Dairy farmers in north-east Victoria have been battling power outages, diesel shortages, stock losses and transport hold-ups in the fire crisis that has engulfed the region.
There are about 300 farm businesses in the area affected by fires and possibly 30 dairy farms.
Australian Dairy Farmers chief executive David Inall said between 50 and 60 farms had been affected by fires so far, with pastures lost and fences, sheds and other infrastructure damaged.
“It's probably too early to tell what the impact is going to be, but we would expect some reduction in milk production for sure,” he said.
The north-east Victoria fire zone is part of the Murray Dairy region, which has already suffered milk production losses due to the dry conditions.
Murray Dairy chair Karen Moroney lives in Mitta Mitta Valley, not far from the fires, and her own dairy farm is bordered by forest on three sides. They have been working in smoke for weeks.
“I've been trying to reach some of the people in the Upper Murray region but we can't get access and communication is very difficult,” she said.
“We know that Agriculture Victoria has been arranging for burial pits for dead stock.
“Once we can get in to assess the needs, I expect we will be speaking with dairy farmers one-to-one.”
Mrs Moroney encouraged people wanting to help to support established aid organisations, and work with farmer bodies like the VFF which was co-ordinating fodder drops.
She was amazed at the generosity of other farmers and people from the region who had offered to help.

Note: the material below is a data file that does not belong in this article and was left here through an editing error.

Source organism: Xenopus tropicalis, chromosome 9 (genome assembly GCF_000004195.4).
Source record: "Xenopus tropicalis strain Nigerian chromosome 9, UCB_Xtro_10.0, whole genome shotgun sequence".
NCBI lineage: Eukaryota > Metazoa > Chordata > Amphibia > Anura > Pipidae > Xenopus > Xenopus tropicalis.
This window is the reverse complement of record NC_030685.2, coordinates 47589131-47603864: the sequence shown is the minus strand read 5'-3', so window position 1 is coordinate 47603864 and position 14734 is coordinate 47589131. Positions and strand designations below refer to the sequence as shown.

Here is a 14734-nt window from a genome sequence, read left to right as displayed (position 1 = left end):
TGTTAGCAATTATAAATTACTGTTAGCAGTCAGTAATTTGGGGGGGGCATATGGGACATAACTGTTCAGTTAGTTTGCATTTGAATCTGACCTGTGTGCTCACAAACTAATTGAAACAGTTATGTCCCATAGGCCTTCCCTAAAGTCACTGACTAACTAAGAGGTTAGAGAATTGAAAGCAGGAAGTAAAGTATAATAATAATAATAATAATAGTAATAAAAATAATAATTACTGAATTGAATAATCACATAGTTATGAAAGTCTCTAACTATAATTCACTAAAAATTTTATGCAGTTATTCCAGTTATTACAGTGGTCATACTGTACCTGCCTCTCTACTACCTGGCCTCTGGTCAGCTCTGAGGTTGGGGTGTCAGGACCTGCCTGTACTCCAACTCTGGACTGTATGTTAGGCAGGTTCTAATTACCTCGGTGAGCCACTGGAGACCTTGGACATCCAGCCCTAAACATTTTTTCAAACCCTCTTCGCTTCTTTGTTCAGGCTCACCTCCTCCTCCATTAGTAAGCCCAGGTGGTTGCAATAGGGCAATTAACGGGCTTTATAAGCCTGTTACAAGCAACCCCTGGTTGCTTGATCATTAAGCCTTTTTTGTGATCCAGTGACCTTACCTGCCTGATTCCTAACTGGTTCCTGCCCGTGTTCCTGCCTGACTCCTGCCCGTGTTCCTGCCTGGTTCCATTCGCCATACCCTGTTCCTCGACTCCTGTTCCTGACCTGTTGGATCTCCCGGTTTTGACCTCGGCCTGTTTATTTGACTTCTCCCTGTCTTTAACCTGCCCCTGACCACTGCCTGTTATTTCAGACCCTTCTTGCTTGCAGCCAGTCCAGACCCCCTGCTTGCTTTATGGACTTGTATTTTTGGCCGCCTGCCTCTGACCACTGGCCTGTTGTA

Murray Dairy extension officer Lachlan Barnes said a lot of farmers had lost their fodder and were still unable to account for all of their stock.
Some farmers had not been able to get access to non-milking cattle, which were on out-blocks or at more remote locations.
“There has been some fodder getting through, but good, milking quality hay has been hard to source,” Mr Barnes said.
With fire destroying fences, stock containment was an issue.
Power outages have been common in the affected area, which has impacted milking.
“Diesel has been hard to get because generators have been using quite a lot of fuel,” Mr Barnes said.
In some cases, where milk tankers have been unable to get access, farmers have had to dispose of their milk.
Dairy industry stakeholders have been offering fodder, offering to host ‘parked’ cows and other support. Mr Barnes said there were some generous offers being made.
“Many of our farmers have been under pressure this season, but they've stepped forward to offer help, which is very generous.”
Anyone with dairy-specific help can contact Murray Dairy, but Murray Dairy is also encouraging general support to be directed to established aid agencies which have the networks to deliver the aid.